A wolf in sheep's clothes is still a wolf.
A retelling of the fairytale, Little Red Riding Hood, Hiroyuki Okiura's debut feature, the Amine film JIN-ROH, is a tale of personal crisis amid intra-bureaucratic skulduggery. The film is set in an alternate reality in which Japan has emerged from World War II as a totalitarian society. The population riots, a group called the Sect creates havoc, and the armoured Special Unit of the Capitol Police Organization (CAPO) plots to acquire more power. A soldier named Fuse, who was once one of the most formidable men in the Special Unit, agonizes over the death of a young girl who worked for the Sect and in doing so he becomes a neurotic mess intent on befriending the dead girl's sister.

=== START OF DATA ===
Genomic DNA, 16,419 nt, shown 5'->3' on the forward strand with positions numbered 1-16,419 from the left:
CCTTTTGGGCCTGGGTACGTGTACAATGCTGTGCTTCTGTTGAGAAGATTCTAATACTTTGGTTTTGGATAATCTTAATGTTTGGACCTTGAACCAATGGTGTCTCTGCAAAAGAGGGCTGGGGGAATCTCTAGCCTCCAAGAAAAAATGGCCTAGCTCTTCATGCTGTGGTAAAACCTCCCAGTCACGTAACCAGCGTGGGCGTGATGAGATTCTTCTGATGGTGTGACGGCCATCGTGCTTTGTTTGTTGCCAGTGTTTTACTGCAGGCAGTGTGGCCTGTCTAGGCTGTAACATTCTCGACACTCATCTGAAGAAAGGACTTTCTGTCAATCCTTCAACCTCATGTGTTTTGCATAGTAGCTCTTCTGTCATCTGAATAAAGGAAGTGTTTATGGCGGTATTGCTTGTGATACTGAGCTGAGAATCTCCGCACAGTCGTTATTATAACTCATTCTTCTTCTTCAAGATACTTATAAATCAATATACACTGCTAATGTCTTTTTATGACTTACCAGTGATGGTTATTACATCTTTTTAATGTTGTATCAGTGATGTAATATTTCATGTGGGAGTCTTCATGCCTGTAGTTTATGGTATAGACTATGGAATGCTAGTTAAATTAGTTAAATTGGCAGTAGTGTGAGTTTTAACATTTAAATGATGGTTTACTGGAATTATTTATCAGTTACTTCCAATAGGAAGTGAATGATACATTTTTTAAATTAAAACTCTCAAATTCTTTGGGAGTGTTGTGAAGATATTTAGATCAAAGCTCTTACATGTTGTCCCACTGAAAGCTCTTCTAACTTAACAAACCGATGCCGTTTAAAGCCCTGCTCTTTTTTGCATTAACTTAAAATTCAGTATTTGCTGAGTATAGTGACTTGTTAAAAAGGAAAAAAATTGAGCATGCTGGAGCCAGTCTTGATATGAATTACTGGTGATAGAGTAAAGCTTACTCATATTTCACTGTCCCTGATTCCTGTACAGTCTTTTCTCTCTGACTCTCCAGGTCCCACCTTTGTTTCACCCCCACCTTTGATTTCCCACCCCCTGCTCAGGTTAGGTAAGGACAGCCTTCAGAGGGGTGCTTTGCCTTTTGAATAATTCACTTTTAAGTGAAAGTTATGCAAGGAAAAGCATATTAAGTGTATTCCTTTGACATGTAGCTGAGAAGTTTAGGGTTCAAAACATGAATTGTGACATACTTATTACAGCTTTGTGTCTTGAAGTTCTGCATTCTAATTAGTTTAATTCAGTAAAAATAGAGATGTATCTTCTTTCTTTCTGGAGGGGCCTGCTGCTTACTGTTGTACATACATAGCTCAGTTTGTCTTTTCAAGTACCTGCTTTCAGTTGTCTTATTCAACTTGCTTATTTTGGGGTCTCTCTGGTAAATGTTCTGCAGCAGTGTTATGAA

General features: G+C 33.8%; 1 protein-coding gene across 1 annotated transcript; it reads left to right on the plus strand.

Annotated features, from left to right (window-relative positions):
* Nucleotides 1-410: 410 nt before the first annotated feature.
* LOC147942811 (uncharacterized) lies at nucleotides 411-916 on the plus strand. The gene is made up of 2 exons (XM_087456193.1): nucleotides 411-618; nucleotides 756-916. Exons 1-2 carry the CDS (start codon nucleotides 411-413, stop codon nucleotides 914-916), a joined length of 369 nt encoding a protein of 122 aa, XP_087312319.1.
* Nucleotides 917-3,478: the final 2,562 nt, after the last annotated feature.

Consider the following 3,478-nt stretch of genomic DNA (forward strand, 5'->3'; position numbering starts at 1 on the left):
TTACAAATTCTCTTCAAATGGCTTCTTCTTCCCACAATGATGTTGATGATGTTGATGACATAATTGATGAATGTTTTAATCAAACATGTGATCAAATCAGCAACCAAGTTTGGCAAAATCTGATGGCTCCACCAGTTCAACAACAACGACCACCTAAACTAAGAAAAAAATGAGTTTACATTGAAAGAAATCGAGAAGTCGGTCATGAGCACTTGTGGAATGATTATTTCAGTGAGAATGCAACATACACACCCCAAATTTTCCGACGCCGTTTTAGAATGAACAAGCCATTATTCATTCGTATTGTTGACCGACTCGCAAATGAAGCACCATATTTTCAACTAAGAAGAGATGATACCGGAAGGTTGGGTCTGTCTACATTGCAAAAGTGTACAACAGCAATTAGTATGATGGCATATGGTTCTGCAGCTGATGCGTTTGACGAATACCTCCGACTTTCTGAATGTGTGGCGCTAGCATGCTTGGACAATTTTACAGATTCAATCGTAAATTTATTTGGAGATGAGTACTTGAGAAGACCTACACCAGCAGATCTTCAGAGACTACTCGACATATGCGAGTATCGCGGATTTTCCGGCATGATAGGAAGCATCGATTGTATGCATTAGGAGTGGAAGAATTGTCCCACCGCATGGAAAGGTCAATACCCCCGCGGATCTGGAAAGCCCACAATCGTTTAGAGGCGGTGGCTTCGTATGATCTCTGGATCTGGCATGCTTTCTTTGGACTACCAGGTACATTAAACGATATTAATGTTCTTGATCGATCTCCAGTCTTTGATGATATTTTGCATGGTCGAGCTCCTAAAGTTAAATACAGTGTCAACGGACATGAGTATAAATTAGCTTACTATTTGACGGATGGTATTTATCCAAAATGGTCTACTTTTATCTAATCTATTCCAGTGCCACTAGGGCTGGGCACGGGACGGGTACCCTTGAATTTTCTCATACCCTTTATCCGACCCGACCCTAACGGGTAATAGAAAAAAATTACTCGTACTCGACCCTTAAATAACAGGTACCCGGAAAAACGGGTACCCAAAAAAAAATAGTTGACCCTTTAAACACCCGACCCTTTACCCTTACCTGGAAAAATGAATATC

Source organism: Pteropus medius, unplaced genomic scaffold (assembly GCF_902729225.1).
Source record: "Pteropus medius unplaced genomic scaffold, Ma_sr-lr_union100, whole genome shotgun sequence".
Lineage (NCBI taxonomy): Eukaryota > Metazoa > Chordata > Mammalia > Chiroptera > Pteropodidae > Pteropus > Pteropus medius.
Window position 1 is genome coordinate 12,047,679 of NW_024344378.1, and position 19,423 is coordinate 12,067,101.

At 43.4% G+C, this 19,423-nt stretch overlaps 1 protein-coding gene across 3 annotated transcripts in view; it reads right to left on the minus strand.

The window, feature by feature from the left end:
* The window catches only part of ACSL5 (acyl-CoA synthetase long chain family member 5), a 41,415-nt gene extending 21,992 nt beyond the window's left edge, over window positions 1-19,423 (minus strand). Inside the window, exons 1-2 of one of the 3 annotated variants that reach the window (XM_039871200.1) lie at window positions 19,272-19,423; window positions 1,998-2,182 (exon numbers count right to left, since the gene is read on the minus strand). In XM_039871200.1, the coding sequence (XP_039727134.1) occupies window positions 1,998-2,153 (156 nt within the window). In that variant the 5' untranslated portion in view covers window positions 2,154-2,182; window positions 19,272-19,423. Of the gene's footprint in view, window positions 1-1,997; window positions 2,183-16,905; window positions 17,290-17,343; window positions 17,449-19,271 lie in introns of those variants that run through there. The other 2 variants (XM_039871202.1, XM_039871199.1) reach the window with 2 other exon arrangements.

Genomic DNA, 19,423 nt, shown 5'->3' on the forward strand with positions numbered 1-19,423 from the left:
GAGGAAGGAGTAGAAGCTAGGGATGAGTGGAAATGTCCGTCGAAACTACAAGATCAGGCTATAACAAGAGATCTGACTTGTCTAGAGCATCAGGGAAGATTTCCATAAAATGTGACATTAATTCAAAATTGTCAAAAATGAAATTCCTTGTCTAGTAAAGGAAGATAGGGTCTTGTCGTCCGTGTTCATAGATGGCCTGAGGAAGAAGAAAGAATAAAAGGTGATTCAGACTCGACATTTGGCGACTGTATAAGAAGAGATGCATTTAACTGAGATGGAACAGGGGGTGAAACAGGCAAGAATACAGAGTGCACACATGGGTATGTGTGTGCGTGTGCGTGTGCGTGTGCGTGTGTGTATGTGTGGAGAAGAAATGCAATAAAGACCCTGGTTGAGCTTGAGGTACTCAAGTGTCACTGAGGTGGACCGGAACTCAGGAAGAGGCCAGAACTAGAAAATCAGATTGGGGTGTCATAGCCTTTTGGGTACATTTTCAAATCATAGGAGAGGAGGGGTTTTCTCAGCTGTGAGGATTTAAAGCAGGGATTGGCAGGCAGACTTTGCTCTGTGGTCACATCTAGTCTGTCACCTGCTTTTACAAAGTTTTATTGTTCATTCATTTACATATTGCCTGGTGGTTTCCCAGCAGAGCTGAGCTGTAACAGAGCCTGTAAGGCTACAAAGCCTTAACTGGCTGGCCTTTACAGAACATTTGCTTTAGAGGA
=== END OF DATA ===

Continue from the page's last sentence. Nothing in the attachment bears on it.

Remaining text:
Okiura, who was the character designer of GHOST IN THE SHELL, creates an unforgettable image of the Special Unit soldier: a dehumanised, armoured figure with feral red eyes. Okiura's drama unfolds against a backdrop of very complex crowd scenes; the scenes are even more impressive considering that most of the work was done using traditional cel-animation techniques. Mamoru Oshii (director of GHOST IN THE SHELL) scripted the project, based on his KENROU DENSETSU. Punctuated by brief moments of violence, JIN-ROH is a psychological drama in which nothing is, as it seems.